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I just found out about the Math Input Panel in Windows 7,and now there is commercial software using it for LaTex writing. For example Inlage. If you have a look of their first demo video, you know what I am talking about: http://www.inlage.com/videos

I had a try with the Math Input Panel myself, and it seems you can basically write all math stuff, integration, super(sub) scripts, tensor, arrows (even with labels over them!), and matrix! The only big problem is there is NO commutative diagram. And it probably has trouble recognizing some math fonts, like \mathfrak or \mathcal. But in all, it really recognize handwritings pretty well. I don't have a writing pad, so I just tried writing with a mouse.

I know there are people taking math notes using a tablet PC. Won't this tool drastically improve the quality of our note-taking? It basically changes all handwriting into TeX files!

Maybe I am too late on this, are there more mature product for such purposes? I think handwriting math could actually be slower than typing LaTeX codes. But one good reason for doing handwriting is because sometimes I just don't like to make math writing into code writing (or something like programming). I would like to hear about your comments. Thank you!

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the main question, is to see if anyone here has such kind of experiences, namely, handwriting TeXing... –  bas Oct 4 '10 at 6:56
The math panel is really cool, like all of Microsoft's math stuff. However it is still quite new, and I don't know anybody that uses it right now. Concerning speed, I think some people are faster with linear input, some are faster with handwriting recognition. See e.g. this post by Murray: blogs.msdn.com/b/murrays/archive/2009/05/07/… –  Philipp Oct 4 '10 at 8:32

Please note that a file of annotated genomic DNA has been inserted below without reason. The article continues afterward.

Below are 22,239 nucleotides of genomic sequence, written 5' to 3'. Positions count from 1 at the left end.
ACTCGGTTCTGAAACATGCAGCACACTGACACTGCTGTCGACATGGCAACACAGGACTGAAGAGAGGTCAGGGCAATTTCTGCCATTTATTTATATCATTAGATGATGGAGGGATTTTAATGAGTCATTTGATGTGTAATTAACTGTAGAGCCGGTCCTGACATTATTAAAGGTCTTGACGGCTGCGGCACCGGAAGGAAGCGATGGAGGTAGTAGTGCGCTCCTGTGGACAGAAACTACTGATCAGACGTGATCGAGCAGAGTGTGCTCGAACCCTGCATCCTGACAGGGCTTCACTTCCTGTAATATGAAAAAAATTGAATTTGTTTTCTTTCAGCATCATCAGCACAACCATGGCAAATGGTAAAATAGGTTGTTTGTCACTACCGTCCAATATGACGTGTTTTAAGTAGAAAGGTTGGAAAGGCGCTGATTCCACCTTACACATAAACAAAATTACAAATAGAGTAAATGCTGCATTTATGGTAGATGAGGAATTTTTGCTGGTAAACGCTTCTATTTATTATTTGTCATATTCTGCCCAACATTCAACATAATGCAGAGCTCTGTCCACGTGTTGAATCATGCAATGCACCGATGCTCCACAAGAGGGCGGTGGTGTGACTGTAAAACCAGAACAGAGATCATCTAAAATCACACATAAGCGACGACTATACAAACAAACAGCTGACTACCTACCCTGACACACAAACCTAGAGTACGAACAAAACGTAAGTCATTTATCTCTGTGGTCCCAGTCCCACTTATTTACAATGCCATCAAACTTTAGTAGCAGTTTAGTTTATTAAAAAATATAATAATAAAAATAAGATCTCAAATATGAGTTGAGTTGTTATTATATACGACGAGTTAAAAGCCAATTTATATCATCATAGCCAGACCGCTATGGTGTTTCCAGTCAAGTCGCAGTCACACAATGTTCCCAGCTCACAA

3 Answers 3

I'm the developer of Inlage and I think the Windows 7 MIP is a great tool but it can't handle a many special things. But the possibilities are good for doing a lot of math stuff. For testing that tool I tried to write a 2 hour lecture of relativistic quantum mechanics down with a graphic tablet. It was possible but I had some problems. So I just replaced some symbols it couldn't handle. But natural it wasn't faster than handwriting...

But I think another nice idea to use the MIP is if you dont know the latex command of a symbol you can easily write it down (only the symbol, with mouse) in the MIP and get the command.

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TexTablet performs the main feature of the program mentioned above: translates handwritten math into LaTeX. It's based on the Windows 7 Math Input. You hand-write the formulas on the Math Input Panel, but the results get translated into LaTeX.

Also, it's free of cost.

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I should add that I really like this product and yet I never use it. I almost always just type the LaTeX. I have never stopped typing out a LaTeX project to write out a particularly complicated formula using this product instead. –  Henry B. Oct 26 '10 at 15:30
So then you don't find it useful, do you? –  Hendrik Vogt Oct 27 '10 at 8:17
@Hendrik. It seems useful in theory, but rarely (for me) in practice. I modified my answer. –  Henry B. Oct 27 '10 at 9:38

I'm not totally sure I understand your question. I've never tried hand writing TeX; that seems odd to me.

I have taken notes in LaTeX before. My general strategy was to invent macros as needed while taking notes. The first time I needed a "set x to be a uniformly random element of set S" macro, I just wrote \rgets. At the end of the class, my notes didn't compile, but I'd just go through and define the macros I had invented during the note taking.

I never tried it with a math class like algebraic geometry (I just used pencil and paper for math classes), but that strategy worked quite well for an advanced crypto class I took in grad school.

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